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Multiclass classification is one of the fundamental tasks in bioinformatics and typically arises in cancer diagnosis studies by gene expression profiling. There have been many studies of aggregating binary classifiers to construct a multiclass classifier based on one-versus-the-rest (1R), one-versus-one (11), or other coding strategies, as well as some comparison studies between them. However, the studies found that the best coding depends on each situation. Therefore, a new problem, which we call the “optimal coding problem,” has arisen: how can we determine which coding is the optimal one in each situation? To approach this optimal coding problem, we propose a novel framework for constructing a multiclass classifier, in which each binary classifier to be aggregated has a weight value to be optimally tuned based on the observed data. Although there is no a priori answer to the optimal coding problem, our weight tuning method can be a consistent answer to the problem. We apply this method to various classification problems including a synthesized data set and some cancer diagnosis data sets from gene expression profiling. The results demonstrate that, in most situations, our method can improve classification accuracy over simple voting heuristics and is better than or comparable to state-of-the-art multiclass predictors.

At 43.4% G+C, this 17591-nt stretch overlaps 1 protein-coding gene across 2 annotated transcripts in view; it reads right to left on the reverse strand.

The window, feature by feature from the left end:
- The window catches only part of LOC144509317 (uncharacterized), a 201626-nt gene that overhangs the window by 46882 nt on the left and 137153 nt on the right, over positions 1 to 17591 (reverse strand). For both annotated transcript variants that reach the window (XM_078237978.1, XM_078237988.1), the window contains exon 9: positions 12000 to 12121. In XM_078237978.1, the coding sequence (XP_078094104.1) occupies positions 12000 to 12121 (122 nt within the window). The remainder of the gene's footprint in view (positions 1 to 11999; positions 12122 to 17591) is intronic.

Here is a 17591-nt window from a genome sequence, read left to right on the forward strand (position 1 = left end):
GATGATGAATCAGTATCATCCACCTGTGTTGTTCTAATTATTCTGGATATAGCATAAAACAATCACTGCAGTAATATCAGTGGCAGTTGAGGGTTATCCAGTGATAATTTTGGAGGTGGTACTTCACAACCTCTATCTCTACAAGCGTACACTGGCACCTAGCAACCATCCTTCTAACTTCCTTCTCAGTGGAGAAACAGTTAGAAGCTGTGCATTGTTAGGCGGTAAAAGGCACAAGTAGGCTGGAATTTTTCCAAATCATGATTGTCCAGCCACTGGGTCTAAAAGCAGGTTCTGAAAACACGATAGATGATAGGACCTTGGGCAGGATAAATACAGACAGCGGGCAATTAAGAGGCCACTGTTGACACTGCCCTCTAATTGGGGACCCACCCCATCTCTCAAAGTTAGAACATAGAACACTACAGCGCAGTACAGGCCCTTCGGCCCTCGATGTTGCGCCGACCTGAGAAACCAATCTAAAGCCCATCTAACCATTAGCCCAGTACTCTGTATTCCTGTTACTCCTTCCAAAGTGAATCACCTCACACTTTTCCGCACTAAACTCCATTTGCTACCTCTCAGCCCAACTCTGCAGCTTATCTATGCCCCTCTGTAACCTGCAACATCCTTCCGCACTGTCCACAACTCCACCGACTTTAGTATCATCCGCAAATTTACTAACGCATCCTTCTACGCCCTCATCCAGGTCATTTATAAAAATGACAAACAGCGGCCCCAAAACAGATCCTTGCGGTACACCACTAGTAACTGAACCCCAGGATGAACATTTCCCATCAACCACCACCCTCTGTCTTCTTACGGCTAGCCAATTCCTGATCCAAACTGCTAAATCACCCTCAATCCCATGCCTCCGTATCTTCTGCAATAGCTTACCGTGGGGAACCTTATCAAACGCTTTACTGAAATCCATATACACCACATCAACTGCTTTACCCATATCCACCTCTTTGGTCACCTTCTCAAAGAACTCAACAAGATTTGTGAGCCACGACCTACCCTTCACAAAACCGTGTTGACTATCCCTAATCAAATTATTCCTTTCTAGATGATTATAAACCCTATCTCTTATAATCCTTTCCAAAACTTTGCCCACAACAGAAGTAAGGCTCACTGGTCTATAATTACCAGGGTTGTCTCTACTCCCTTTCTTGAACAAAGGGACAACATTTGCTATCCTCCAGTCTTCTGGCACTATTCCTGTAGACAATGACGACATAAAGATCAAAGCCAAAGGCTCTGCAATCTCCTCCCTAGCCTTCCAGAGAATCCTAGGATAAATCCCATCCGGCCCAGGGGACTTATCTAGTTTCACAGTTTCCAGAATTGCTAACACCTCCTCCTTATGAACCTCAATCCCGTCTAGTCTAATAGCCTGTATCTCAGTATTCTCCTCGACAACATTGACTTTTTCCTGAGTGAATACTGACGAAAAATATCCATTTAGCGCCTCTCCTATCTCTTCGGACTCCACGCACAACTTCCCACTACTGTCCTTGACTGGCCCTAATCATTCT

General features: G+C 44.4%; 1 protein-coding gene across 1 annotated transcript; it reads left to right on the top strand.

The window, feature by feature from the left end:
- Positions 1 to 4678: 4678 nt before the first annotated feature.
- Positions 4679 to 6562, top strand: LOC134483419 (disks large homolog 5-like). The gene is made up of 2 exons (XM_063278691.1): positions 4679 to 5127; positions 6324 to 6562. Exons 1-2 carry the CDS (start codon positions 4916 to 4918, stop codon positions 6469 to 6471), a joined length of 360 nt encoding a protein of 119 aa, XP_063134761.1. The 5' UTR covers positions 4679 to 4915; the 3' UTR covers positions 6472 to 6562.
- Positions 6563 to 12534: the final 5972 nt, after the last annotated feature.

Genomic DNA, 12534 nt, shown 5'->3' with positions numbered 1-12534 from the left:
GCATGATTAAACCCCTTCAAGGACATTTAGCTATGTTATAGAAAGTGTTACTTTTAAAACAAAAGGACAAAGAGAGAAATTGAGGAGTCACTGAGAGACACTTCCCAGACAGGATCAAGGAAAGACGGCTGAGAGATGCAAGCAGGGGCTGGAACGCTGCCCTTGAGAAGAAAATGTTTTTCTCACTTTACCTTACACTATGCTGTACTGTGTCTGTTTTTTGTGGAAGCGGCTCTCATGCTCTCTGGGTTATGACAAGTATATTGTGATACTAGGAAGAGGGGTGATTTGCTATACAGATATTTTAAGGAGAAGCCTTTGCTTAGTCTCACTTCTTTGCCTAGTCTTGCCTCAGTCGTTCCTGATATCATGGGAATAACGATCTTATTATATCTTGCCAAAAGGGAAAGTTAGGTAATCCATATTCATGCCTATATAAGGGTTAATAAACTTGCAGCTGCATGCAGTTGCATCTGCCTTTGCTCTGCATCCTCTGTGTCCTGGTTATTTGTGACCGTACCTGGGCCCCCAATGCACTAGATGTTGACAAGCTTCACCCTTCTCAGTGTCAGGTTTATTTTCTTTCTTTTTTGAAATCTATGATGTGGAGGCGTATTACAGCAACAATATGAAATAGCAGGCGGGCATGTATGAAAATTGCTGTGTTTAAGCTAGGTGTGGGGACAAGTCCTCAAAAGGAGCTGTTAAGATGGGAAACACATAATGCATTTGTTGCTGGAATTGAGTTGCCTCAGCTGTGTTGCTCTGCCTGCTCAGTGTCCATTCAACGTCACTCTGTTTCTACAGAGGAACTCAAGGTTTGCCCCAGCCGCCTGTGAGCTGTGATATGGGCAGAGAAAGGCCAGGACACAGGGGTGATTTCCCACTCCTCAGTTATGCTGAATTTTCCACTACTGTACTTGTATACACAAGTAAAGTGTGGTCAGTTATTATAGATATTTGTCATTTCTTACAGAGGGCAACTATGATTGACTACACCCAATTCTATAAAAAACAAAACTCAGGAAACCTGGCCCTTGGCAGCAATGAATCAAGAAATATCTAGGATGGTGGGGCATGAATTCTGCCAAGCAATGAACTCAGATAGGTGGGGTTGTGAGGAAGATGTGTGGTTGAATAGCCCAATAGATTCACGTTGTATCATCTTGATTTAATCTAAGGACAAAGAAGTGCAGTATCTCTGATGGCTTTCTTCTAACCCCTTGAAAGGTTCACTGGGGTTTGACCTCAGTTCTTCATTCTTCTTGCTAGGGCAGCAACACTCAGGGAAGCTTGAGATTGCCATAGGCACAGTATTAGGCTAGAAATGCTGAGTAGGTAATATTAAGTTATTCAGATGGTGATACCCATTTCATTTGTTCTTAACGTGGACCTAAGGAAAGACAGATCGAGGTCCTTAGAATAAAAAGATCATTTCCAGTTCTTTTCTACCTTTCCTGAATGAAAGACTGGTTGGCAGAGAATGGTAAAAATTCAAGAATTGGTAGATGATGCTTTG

Multiclass classification, error correcting output coding, gene expression profiling, cancer diagnosis.

K. Kato, N. Yukinawa, S. Ishii and S. Oba, "Optimal Aggregation of Binary Classifiers for Multiclass Cancer Diagnosis Using Gene Expression Profiles," in IEEE/ACM Transactions on Computational Biology and Bioinformatics, vol. 6, no. , pp. 333-343, 2007.
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